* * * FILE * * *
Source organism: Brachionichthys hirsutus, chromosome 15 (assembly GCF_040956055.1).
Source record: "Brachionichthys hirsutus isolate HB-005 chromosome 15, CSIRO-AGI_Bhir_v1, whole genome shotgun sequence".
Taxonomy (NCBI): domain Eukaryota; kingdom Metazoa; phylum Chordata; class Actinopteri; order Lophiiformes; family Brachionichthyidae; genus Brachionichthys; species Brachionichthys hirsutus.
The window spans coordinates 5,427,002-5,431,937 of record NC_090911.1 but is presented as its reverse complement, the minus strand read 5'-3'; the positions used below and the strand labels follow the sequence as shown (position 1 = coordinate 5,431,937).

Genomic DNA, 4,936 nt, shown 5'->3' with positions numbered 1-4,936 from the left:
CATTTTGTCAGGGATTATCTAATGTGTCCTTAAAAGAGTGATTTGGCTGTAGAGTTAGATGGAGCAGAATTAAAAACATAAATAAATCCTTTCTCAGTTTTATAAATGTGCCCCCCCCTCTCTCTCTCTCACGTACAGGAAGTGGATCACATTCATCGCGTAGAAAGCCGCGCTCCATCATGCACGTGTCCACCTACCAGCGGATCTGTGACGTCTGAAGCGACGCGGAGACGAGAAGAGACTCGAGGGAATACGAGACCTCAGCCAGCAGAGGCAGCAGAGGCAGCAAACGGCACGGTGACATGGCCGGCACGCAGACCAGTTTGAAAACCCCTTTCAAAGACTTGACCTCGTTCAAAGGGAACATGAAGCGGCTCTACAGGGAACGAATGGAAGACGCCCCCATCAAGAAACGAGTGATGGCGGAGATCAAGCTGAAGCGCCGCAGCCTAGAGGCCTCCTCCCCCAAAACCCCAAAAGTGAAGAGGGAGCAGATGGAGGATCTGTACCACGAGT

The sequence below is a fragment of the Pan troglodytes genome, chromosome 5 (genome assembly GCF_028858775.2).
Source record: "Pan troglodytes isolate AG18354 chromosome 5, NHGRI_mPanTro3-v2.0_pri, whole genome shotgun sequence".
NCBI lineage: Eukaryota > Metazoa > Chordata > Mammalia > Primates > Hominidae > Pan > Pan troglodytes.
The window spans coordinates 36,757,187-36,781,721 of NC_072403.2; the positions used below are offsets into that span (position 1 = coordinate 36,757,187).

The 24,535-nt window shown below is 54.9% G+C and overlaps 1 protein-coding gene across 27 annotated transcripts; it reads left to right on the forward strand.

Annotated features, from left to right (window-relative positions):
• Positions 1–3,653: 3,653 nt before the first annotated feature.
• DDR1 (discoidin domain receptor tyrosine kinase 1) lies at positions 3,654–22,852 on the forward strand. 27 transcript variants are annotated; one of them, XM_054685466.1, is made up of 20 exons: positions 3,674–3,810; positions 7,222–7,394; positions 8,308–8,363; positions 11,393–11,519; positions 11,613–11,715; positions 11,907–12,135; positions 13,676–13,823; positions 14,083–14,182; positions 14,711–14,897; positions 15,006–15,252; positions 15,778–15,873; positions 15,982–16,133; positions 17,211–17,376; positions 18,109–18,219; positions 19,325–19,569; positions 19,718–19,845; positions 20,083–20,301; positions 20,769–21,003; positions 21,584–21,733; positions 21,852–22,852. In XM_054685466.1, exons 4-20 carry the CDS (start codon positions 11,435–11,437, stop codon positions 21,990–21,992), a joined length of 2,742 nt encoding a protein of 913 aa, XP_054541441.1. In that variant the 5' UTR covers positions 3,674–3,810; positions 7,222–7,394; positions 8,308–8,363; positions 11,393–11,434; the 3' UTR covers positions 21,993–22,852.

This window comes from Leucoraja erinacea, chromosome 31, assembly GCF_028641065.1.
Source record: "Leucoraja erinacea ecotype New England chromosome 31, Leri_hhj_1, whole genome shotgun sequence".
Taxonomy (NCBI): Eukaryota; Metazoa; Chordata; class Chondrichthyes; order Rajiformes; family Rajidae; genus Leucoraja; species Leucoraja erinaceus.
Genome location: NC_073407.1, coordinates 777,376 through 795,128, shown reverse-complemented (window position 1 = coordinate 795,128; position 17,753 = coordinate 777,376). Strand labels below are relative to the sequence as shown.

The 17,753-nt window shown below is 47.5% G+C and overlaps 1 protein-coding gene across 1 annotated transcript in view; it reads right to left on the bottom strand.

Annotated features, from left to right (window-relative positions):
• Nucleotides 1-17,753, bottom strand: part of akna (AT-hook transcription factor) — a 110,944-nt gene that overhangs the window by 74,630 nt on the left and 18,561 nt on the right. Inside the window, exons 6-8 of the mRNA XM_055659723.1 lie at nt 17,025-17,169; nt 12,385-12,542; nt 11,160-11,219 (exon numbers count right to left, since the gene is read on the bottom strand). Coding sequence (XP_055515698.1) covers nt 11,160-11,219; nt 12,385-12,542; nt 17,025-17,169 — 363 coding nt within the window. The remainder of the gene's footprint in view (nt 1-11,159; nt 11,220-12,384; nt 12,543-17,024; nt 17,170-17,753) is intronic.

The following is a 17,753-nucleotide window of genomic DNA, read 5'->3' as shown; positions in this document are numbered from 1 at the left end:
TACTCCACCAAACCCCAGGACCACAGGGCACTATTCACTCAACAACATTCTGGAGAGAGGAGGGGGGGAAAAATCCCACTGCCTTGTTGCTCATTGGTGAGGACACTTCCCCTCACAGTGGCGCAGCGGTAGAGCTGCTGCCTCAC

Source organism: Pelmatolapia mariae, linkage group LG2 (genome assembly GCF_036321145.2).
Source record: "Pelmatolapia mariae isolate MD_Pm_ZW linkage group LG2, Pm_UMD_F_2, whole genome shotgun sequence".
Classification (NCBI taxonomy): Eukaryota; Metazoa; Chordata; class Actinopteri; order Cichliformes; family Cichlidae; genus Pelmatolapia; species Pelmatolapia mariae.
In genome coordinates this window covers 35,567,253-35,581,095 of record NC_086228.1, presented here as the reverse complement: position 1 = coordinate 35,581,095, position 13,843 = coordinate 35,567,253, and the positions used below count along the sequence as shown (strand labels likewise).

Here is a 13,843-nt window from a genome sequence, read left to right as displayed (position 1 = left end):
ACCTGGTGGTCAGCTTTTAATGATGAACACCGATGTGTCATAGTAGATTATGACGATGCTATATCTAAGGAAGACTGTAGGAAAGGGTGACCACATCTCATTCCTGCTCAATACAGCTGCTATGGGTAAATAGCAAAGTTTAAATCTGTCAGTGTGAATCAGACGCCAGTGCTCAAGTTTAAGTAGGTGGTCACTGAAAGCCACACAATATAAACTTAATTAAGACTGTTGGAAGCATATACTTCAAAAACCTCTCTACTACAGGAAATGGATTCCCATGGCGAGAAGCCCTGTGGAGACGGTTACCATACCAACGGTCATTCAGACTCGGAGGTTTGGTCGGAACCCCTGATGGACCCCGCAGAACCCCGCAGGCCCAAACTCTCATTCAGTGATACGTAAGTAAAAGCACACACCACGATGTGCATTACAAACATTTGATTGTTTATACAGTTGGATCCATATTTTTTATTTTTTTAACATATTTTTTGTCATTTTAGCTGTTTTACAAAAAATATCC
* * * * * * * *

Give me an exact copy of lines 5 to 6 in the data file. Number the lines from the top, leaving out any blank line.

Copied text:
Genomic DNA, 4,936 nt, shown 5'->3' with positions numbered 1-4,936 from the left:
CATTTTGTCAGGGATTATCTAATGTGTCCTTAAAAGAGTGATTTGGCTGTAGAGTTAGATGGAGCAGAATTAAAAACATAAATAAATCCTTTCTCAGTTTTATAAATGTGCCCCCCCCTCTCTCTCTCTCACGTACAGGAAGTGGATCACATTCATCGCGTAGAAAGCCGCGCTCCATCATGCACGTGTCCACCTACCAGCGGATCTGTGACGTCTGAAGCGACGCGGAGACGAGAAGAGACTCGAGGGAATACGAGACCTCAGCCAGCAGAGGCAGCAGAGGCAGCAAACGGCACGGTGACATGGCCGGCACGCAGACCAGTTTGAAAACCCCTTTCAAAGACTTGACCTCGTTCAAAGGGAACATGAAGCGGCTCTACAGGGAACGAATGGAAGACGCCCCCATCAAGAAACGAGTGATGGCGGAGATCAAGCTGAAGCGCCGCAGCCTAGAGGCCTCCTCCCCCAAAACCCCAAAAGTGAAGAGGGAGCAGATGGAGGATCTGTACCACGAGT